Innovative research commissioned by the Western Development Commission and carried out by researchers at NUI, Galway has highlighted the potential for a doubling of the workforce employed in the creative sector over the next 10 years.
Additionally this could lead to up to €150 million in additional exports per annum from the sector – a key area of growth identified. The report is a follow up to the WDC’s much heralded Creative West report published in February 2009, which in itself established the creative economy in the Western Region as being internationally significant with 4,775 businesses employing 11,000 people directly.
Today’s follow up analysis, entitled ‘Creative Sector in The Western Region – Future Growth Trajectories’, was published this week by the WDC. Compiled by a research team led by Dr Patrick Collins of NUI Galway’s Centre for Innovation and Structural Change (CISC ), the report maps out the future growth scenarios for an industrial sector that has been bucking international trends in terms of growth.
“Internationally this sector has been outpacing others in terms of growth and this is a pattern that we see emerging in Ireland” according to Dr Collins at CISC. “It is clear to us that a small number of policies, correctly implemented, have the potential to make a massive difference for the sector and the region.”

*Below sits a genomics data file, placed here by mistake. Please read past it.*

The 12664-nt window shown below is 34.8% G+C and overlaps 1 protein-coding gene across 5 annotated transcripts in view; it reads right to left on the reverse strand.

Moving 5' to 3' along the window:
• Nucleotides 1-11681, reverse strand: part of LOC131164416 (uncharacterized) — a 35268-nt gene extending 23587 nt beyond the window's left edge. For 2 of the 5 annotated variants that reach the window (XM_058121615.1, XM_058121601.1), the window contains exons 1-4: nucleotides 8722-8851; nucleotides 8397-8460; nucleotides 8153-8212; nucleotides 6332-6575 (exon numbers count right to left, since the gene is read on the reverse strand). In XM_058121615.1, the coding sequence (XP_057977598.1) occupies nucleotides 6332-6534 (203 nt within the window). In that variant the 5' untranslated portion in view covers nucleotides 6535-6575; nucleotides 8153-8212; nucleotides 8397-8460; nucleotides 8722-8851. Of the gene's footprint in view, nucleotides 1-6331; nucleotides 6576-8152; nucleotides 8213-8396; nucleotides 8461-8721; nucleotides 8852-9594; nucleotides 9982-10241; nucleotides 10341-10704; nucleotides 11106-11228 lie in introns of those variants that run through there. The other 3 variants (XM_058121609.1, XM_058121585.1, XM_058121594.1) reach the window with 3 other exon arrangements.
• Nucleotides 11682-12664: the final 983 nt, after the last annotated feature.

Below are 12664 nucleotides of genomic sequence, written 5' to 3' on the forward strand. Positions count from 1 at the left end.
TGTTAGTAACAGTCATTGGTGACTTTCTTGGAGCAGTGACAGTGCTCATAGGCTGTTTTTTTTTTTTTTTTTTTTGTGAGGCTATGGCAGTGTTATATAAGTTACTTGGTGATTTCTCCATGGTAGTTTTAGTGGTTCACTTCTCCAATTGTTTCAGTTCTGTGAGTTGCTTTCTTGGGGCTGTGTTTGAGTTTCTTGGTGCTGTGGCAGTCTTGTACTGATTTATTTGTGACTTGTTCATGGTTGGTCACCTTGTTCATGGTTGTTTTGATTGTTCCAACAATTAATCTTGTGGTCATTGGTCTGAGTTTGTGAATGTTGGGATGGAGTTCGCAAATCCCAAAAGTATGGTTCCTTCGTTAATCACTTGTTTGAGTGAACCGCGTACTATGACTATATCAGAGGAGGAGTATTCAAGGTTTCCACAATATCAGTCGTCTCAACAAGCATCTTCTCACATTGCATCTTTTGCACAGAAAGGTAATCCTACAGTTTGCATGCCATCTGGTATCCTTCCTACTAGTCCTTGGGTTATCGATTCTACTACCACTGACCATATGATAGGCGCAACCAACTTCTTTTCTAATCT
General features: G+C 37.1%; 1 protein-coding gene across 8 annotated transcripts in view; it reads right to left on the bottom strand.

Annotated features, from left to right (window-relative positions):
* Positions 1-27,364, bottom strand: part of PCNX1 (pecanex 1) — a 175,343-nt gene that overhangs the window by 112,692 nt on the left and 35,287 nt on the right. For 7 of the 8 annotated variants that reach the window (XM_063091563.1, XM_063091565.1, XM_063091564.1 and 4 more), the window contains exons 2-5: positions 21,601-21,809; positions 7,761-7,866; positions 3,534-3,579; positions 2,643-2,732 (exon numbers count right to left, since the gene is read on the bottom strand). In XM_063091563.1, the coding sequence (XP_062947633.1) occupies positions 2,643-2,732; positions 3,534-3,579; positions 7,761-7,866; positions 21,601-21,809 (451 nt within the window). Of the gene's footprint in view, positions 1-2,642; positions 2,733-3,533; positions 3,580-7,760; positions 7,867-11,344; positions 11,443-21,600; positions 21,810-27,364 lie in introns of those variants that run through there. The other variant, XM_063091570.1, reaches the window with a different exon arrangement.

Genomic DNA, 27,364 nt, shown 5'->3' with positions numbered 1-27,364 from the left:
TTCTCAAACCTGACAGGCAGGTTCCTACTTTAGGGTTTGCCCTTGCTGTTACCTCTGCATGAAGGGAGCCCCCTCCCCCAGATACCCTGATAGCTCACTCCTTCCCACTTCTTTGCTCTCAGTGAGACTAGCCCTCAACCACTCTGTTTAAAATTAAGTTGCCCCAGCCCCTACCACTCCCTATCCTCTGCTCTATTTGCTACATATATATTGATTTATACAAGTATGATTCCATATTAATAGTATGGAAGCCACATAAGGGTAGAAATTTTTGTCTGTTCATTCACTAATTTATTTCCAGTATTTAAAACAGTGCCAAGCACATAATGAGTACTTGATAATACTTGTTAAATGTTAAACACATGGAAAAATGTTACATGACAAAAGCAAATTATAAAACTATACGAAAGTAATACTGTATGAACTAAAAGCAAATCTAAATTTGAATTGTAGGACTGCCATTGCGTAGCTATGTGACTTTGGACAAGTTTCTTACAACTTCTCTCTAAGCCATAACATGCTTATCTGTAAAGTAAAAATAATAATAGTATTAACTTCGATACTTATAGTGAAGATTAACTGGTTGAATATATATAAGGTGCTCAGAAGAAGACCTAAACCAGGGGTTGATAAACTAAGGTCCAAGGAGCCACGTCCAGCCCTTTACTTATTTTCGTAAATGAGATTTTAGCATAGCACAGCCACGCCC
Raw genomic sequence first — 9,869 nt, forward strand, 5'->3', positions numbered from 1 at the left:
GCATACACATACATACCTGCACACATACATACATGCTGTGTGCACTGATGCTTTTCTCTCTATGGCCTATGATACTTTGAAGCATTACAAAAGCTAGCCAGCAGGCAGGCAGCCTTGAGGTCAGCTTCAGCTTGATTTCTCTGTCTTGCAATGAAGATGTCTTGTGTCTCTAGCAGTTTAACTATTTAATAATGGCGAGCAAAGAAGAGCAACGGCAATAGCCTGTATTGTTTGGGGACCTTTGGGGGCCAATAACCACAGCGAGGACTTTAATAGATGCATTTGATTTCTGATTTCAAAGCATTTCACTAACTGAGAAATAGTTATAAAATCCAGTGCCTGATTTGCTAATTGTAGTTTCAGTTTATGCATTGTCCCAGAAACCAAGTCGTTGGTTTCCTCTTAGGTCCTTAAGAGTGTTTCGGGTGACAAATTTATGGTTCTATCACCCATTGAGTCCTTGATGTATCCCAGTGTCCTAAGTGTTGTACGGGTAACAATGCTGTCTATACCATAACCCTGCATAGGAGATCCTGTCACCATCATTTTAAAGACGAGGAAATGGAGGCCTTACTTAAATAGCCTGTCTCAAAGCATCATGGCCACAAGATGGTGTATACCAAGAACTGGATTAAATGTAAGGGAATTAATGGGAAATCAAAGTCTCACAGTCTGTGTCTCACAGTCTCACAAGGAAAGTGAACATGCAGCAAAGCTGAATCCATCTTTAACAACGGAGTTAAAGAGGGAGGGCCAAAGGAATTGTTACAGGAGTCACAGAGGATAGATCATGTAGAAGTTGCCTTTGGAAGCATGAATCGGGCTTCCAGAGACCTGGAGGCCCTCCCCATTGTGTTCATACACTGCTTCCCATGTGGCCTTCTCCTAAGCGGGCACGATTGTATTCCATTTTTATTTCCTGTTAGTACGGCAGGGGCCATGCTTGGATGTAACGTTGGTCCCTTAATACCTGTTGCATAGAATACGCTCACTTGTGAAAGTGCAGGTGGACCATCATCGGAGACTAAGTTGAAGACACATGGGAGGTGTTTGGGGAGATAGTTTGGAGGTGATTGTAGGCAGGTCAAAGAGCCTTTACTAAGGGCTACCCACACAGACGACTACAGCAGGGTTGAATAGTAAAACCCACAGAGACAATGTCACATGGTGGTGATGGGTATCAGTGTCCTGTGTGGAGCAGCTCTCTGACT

Commenting on the research, Dr James Cunningham, the director of CISC, maintained that “this work shows an area of potential for the whole of the west of Ireland, and in the current climate, all potential needs to be realised”.
Ian Brannigan, regional development manager at the WDC, commented: “The WDC are delighted to welcome this analysis of how we create opportunities and employment from this indigenous and significant part of our economy. We have long realized the creative economy is a natural resource and we are now working with the sector to both highlight this and move ahead to grow the employment and export opportunities.”
In particular the report focuses on the promotion of exports and increased collaboration between members of the sector as key steps in attaining this growth. The increasing international demand for the authentic and unique products characterized by this sector points to the growth potential for exporting, while the sharing of knowledge and innovation through collaboration also highlights the growth dynamic of this relatively new sector. The issues highlighted by the research are exceptionally relevant in light of the current economic climate and recent figures showing a rise in the numbers unemployed in the region.
“Of particular interest to us is the fact that in addition to the employment and revenue opportunities identified by the businesses themselves, the analysis shows us wider benefits in terms of option, educational and prestige values, which simply means that almost everyone benefits directly from the sector growth in some way or another,” Mr Brannigan added.
Gillian Buckley, acting CEO for the WDC, stated: “Once again we are seeing that there is a real return on supporting our indigenous SME sector and that they form a key part in supporting the wider knowledge economy growth in the region and beyond. The WDC is happy to play a key role in helping make this happen in our communities.”